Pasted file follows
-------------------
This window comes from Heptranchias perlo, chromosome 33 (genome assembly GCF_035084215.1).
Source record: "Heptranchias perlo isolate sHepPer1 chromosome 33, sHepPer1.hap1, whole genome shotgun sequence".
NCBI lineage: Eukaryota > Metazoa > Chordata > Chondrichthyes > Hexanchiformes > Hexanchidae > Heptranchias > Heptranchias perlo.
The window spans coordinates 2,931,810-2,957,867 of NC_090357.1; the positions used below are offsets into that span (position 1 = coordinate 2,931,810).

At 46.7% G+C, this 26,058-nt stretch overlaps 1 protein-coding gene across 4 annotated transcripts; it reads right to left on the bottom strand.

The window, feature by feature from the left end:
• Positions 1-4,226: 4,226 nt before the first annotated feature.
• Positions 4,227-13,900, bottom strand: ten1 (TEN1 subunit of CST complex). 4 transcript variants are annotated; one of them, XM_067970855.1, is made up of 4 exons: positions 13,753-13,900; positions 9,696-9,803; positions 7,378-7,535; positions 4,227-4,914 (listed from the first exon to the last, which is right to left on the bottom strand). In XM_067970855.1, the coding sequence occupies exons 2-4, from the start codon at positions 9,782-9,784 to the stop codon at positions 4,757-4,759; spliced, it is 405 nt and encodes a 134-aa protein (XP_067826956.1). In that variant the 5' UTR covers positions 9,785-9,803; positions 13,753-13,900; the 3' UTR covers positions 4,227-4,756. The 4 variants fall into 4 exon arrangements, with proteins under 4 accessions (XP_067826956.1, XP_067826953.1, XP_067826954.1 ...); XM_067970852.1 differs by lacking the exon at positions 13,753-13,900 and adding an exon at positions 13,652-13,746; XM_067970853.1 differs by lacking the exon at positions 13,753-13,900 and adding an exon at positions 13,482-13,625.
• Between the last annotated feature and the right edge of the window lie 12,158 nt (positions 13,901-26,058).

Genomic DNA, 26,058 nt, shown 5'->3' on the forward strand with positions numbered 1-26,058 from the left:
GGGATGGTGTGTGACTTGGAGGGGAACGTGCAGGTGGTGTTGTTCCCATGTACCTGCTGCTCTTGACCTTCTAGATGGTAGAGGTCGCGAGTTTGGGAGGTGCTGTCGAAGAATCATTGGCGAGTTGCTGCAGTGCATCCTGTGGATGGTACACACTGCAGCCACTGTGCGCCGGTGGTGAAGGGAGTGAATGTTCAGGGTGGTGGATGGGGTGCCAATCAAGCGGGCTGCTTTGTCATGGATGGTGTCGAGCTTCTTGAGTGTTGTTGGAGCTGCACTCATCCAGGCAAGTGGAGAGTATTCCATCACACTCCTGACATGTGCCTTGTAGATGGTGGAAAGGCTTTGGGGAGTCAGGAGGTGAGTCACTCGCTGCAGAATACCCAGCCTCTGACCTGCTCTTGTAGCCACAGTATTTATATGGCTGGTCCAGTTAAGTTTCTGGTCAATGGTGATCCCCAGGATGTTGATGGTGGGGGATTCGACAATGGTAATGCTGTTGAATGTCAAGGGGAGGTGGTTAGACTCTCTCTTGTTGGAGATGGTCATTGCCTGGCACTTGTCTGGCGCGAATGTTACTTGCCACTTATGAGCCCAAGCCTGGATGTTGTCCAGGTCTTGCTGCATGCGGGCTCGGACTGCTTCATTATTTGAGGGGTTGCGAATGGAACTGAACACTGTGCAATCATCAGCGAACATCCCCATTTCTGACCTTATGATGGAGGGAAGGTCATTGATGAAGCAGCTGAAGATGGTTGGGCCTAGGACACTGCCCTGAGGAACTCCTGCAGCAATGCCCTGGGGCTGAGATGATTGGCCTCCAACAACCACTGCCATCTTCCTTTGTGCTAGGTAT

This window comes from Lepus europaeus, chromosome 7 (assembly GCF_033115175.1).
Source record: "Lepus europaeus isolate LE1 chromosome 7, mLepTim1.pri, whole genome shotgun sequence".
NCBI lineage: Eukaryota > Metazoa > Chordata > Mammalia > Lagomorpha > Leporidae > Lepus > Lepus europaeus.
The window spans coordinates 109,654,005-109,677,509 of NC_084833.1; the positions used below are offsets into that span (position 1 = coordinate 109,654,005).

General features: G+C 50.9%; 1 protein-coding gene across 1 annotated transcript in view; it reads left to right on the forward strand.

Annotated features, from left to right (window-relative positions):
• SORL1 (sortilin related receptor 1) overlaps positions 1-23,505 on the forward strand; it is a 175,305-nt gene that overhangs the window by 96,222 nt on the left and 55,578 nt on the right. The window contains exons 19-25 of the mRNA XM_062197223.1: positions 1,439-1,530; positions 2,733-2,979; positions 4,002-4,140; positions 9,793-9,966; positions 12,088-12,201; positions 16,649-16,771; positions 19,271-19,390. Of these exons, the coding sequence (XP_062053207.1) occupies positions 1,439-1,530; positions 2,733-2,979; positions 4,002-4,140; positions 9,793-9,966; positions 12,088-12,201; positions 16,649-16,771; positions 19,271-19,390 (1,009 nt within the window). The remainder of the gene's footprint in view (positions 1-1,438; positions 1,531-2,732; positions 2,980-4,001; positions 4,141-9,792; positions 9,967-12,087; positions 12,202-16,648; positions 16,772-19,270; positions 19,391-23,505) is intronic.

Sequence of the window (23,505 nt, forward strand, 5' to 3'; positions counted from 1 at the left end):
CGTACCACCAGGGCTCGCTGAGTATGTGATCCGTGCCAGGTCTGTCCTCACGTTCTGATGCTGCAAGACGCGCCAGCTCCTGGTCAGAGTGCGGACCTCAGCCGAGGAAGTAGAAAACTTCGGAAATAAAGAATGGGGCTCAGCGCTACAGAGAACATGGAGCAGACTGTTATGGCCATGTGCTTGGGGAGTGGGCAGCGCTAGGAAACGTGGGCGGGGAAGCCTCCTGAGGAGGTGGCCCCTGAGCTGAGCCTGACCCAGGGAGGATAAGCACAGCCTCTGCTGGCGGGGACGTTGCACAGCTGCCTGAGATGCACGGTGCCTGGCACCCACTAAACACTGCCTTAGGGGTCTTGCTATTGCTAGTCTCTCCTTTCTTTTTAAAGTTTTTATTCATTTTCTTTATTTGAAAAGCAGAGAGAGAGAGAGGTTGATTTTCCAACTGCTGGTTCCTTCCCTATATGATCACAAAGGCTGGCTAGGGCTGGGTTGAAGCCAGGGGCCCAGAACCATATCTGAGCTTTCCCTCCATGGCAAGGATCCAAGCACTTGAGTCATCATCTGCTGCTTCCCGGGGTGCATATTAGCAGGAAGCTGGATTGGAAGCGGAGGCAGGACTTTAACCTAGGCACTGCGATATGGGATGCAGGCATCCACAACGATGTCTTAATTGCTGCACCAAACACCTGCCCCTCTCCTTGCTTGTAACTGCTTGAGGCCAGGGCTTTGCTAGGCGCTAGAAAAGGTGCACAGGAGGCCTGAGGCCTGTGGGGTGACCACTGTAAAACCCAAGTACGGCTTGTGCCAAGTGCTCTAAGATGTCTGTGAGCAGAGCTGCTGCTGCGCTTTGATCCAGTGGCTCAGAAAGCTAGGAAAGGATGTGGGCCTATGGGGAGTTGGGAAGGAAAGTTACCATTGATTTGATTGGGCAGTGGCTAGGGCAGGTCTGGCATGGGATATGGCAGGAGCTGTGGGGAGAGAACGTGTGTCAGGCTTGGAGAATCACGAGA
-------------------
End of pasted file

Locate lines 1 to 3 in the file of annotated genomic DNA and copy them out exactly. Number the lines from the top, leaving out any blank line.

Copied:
This window comes from Heptranchias perlo, chromosome 33 (genome assembly GCF_035084215.1).
Source record: "Heptranchias perlo isolate sHepPer1 chromosome 33, sHepPer1.hap1, whole genome shotgun sequence".
NCBI lineage: Eukaryota > Metazoa > Chordata > Chondrichthyes > Hexanchiformes > Hexanchidae > Heptranchias > Heptranchias perlo.